Everyone knows buying a home comes with a vast array of decisions. One of the bigger choices is what home type is right for you. Do you place value on architectural features over energy efficiency? Are you looking for a home you can customize or are you an avid DIY-er? Choosing between purchasing an existing home, a newly built spec home or a new construction home comes down to several factors. Here are a few things to think about.
Pricing and Affordability
In December, the median existing home sales price was $232,000 versus the median new home sales price of $322,400. A 2014 Trulia study found that while 2 in 5 Americans would prefer a new home, less than half of those respondents would pay a 20% premium to purchase it. Purchasing a newer home, typically means paying a higher price, but factoring in the upfront costs of a new home can sometimes offset the future costs of maintenance and improvements in an existing home.
With existing homes, unless you’re able to settle on some contingencies in your purchase agreement, what you see is what you get, especially aesthetically.
If you purchase a spec home, a lot of the features current homebuyers want like walk-in closets, open floor plans and master suites are already included. Depending where a builder is in the construction process of a spec home, you may be able to have input on home design elements like tile and countertops.
If new construction is your path, you essentially choose between two types of home builders: production or custom. A production builder typically builds from a library of home designs while a custom builder creates one-of-a-kind homes to their clients’ likings. Production builders offer a range of “menu” items for clients to choose from like countertops, cabinetry, lighting, etc. With a custom builder, your customization involvement is extremely broad.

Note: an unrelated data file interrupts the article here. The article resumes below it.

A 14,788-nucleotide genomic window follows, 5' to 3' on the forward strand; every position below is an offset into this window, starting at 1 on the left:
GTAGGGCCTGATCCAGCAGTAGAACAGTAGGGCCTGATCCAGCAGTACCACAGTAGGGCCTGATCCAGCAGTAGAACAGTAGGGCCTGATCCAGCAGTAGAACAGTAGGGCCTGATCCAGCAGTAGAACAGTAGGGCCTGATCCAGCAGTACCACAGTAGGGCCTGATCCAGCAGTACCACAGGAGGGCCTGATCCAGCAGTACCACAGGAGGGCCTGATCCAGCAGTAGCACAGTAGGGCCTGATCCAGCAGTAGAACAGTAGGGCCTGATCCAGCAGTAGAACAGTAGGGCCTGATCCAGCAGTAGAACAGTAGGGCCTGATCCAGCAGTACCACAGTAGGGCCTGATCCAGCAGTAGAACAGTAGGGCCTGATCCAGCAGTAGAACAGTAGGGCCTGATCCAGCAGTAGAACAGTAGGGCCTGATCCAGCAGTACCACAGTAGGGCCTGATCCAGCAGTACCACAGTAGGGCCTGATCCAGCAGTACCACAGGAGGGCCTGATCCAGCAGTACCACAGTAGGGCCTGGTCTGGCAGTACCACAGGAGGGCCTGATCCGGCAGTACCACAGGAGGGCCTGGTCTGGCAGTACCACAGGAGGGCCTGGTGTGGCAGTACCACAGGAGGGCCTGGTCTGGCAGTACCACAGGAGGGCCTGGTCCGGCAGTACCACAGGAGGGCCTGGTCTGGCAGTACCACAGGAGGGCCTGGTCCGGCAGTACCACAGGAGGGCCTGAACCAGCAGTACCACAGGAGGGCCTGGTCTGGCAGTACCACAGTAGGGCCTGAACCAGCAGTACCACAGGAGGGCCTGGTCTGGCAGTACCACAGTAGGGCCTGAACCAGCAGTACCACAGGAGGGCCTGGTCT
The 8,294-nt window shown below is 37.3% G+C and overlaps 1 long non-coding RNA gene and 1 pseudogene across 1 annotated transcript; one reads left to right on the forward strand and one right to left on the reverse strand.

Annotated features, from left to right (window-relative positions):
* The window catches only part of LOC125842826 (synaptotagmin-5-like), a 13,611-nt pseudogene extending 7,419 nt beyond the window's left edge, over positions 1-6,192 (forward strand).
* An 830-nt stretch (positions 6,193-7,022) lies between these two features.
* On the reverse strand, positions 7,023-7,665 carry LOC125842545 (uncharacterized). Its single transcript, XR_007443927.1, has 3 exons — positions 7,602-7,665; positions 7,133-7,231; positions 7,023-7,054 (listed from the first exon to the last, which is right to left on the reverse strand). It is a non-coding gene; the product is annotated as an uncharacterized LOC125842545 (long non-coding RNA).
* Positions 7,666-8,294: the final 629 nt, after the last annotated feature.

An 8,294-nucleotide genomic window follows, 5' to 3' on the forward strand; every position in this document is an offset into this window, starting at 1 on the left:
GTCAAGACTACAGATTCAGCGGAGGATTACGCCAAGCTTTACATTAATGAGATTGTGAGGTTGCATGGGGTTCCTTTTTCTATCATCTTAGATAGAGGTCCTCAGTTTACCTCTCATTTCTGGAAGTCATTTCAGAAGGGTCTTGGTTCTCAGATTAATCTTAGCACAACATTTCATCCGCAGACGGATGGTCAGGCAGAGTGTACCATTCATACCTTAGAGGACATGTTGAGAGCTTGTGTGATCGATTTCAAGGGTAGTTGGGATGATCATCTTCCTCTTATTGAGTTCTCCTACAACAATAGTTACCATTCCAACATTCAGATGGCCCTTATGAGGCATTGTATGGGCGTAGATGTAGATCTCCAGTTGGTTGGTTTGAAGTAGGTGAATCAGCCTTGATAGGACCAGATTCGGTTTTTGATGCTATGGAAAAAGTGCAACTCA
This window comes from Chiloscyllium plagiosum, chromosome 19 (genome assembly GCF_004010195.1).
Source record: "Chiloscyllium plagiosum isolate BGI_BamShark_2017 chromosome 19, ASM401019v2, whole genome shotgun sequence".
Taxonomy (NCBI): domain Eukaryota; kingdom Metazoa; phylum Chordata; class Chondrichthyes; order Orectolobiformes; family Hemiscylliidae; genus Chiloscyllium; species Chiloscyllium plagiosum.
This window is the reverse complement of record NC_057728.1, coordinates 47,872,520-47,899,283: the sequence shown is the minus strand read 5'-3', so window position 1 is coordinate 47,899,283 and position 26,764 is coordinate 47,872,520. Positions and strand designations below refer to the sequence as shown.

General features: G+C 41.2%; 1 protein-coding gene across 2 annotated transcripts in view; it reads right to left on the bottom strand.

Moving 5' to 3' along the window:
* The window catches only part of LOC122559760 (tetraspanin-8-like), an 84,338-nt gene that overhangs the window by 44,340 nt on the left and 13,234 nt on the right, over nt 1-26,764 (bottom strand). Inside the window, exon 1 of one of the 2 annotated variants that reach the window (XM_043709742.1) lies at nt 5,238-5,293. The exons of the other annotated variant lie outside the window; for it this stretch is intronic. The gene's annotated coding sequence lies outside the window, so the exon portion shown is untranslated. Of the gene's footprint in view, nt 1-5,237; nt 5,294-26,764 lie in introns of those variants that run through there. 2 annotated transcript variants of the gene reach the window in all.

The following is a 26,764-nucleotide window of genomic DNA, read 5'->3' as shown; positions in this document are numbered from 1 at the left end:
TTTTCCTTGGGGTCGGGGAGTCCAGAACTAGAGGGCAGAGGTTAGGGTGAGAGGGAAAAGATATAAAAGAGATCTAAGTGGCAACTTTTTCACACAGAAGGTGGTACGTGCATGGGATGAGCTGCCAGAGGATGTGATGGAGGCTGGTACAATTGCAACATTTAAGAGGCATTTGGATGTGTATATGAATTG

Home Maintenance and Improvements
Going back to Trulia’s study, 58 percent of respondents who preferred new homes to existing said spending less on maintenance and repairs was a big reason why.
If you calculate the cost of replacing furnace and air conditioning units, window replacement, a new roof, paint, electrical work, and so on, a new build can look much more attractive, especially if your prospective existing homes are in need of a lot of repair.
The thing about new construction is that land doesn’t pop up for sale in the middle of an area where you may want to live. When it comes to location, if a newly-built home is your end goal, you may have to accept a less-established neighborhood in a new development or a longer commute to work or other necessary amenities. When you commit to a newer home (specifically one in an up and coming development), you’ll likely be committing to a neighborhood in progress.
Sometimes, you just can’t beat the feel of an original Craftsman or Tudor style home. If you have a heavy preference on architectural features, an existing home or a custom new construction home may be your best option.
Not sure what your home style is? See some of the most popular home styles here.
Having a “green” home doesn’t necessarily mean having a home decked out in solar panels, but if low utility bills and a small environmenal footprint are important to you, you’ll need to examine the condition of every part of an existing home’s systems. From windows and doors and insulation to appliances and HVAC systems, you’ll need to determine how effectively a system is working, what might need to be replaced in the near future and how that compares price-wise to a new build.
Regardless of your home preference, we offer a range of mortgage programs that cater to the needs of every type of homebuyer. Whether you’re purchasing an existing home in need of major home improvements or buying land and building a custom home, we have the tools to guide you through. Download our free Mortgage 101 Handbook or Rehab and Construction Guide for everything you need to know about our loan options and financing process.